Clean up your bloody mess
It’s not a big secret that women bleed from the crotch. Half the population does it, and the other half is affected by it–like, you did come out of a vagina, right?
But there’s a culture of concealment and secrecy based on a bleeding lady’s fear of exposure. It prevents constructive discussion, consumer debate, scientific research and even safety monitoring of the big “sanitary protection” industry.
Where does this fear and shame come from? That would be the fuckers that make money (Americans spend around $2.7 billion US per year on menstrual junk) by maximising women’s insecurities. We’re bombarded with advertisements reminding us how gross and unladylike it is to menstruate. To be discovered as a menstruator would mean ultimate humiliation.
“New! From Kotex! Pads with quiet wrappers!” Great, so now the lady in the next stall won’t hear that telltale rustling and know you’re throwing away a pad. That would be embarrassing.
The big money pad ads also remind us to fear “feminine odours” and that “not-so-fresh feeling.” Like taping a plasticky, unbreathable pad to my vajayjay is going to help with that. Hey, Always, thanks for creating an unfresh feeling that we can now remedy with Always brand disposable feminine cleansing cloths. Now we’re sure to “feel confident throughout the day.”
A girl can easily make a pad out of nice soft flannel, fill it with layers of terry and fasten it with a single snap. Montreal-based activist group Blood Sisters–who work against the corporate and cultural constructions of menstruation–have an easy-to-use, printable pad pattern on their website. “Hello” comfort and breathability, “goodbye” chafing and having some dude make you feel crappy about your fecundity to make a quick buck.
It’s seriously not that scary just to rinse a bloody pad in cold water and throw it in the laundry, is it? You’d be surprised at how not-gross menses actually is when it’s not sucked into a bleachy bundle of rayon fibres (aka a tampon) or a sticky plastic pad. It’s just your blood. It’d take the same amount of time to rinse a pad as it would to carefully camouflage it in toilet paper before you toss it (and you won’t have to worry about your boyfriend’s parents’ Boston terrier dragging it out of the trash and tearing it to shreds in their living room).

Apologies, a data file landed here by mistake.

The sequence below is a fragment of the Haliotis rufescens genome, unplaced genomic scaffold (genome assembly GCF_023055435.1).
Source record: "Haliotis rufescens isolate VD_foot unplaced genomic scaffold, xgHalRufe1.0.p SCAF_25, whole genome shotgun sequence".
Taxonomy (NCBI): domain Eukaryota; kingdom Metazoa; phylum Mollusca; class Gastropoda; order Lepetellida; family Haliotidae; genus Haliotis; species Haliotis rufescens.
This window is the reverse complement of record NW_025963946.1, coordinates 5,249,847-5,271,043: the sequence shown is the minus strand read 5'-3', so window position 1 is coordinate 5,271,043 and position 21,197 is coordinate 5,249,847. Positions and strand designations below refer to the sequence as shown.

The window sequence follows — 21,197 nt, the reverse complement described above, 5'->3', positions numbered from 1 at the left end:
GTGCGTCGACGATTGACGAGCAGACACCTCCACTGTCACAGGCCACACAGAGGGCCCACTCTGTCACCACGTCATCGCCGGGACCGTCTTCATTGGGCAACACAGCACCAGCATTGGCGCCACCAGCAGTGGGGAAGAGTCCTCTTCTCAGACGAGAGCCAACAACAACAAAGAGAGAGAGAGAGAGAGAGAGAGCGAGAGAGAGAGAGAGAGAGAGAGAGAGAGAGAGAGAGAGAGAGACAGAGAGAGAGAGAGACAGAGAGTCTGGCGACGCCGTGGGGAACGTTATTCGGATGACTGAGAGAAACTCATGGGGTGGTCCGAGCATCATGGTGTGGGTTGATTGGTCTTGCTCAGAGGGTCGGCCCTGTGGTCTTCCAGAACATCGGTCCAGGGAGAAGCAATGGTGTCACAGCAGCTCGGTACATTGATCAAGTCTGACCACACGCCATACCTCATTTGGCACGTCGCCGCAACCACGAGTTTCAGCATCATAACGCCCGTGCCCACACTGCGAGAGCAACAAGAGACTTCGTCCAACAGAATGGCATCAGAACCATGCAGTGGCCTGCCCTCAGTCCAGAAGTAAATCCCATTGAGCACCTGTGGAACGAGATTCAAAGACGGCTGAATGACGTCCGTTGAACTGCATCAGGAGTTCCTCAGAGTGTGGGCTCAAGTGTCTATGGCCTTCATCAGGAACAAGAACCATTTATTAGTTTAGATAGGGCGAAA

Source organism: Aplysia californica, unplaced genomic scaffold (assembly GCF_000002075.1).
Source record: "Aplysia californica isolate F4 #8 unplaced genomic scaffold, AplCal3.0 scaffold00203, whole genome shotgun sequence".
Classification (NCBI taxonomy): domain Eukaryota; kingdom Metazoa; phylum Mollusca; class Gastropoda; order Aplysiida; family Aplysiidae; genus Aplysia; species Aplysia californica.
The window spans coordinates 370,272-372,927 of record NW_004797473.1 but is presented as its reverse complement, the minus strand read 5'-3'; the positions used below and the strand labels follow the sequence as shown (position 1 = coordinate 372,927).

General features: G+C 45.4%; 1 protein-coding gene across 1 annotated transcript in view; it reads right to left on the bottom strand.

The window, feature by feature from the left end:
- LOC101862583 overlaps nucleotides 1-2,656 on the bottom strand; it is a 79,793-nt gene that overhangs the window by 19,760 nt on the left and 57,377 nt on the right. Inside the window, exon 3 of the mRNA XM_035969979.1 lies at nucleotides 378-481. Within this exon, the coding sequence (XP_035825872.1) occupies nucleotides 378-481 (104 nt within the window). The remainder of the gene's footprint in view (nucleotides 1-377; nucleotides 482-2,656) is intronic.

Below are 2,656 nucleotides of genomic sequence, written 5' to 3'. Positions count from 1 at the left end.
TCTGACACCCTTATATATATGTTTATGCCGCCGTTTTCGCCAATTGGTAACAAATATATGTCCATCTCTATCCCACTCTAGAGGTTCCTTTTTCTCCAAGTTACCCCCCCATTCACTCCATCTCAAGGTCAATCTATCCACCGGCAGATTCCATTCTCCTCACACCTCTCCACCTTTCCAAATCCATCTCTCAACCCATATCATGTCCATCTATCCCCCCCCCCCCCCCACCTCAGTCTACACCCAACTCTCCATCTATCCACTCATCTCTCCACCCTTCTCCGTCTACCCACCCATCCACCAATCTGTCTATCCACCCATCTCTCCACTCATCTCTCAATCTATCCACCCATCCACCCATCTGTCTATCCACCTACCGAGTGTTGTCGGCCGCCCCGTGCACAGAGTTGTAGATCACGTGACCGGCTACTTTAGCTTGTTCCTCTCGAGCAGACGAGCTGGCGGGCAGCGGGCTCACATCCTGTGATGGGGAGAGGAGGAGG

Or why not try a reusable menstrual cup like the Keeper or the Diva Cup? You can leave it in for 12 hours and use the same one for 10 years. And most women find that after 12 hours, the 30ml cup is only half-full–or half-empty, depending on your outlook.
You can get the Diva Cup at a ton of places, recently including London Drugs. If you buy it from Womyn’s Ware on Commercial Drive, you can try it out and return it if you don’t like it. But we bet you won’t return it. It takes a bit of practice, but you’ll get the hang of it. And you’ll be a lot more comfortable with sticking your fingers up your lady-hole–a life skill we should all master.
We’re not even going to go into the health issues like TSS, vaginal dryness and ulceration, peeling of the mucous membrane, diaper rash and the disruption of the natural micro flora ecosystem that’s essential to a healthy pussy. And we dare not mention the fact that the FDA says not to worry about the low levels of dioxins (this shit has been linked to endometriosis even when it’s not shoved up your cunt) since you’re already exposed to it through environmental pollutants (environmental pollutants from bleaching paper products, perhaps?). Didn’t the US Environmental Protection Agency say something about no level of exposure to dioxins being acceptable for humans?
The average vadge bleeds onto about 15,000 pads/tampons during her menstruating career. That’s like 17 shopping carts full of garbage.
But it’s not what these products are doing to our love tunnels and our earth that should really motivate you to change your blood-catching strategy, it’s what they’re doing to our minds and our society.
Stop paying these jerks to make you feel crappy. Why keep a secret that everyone knows about?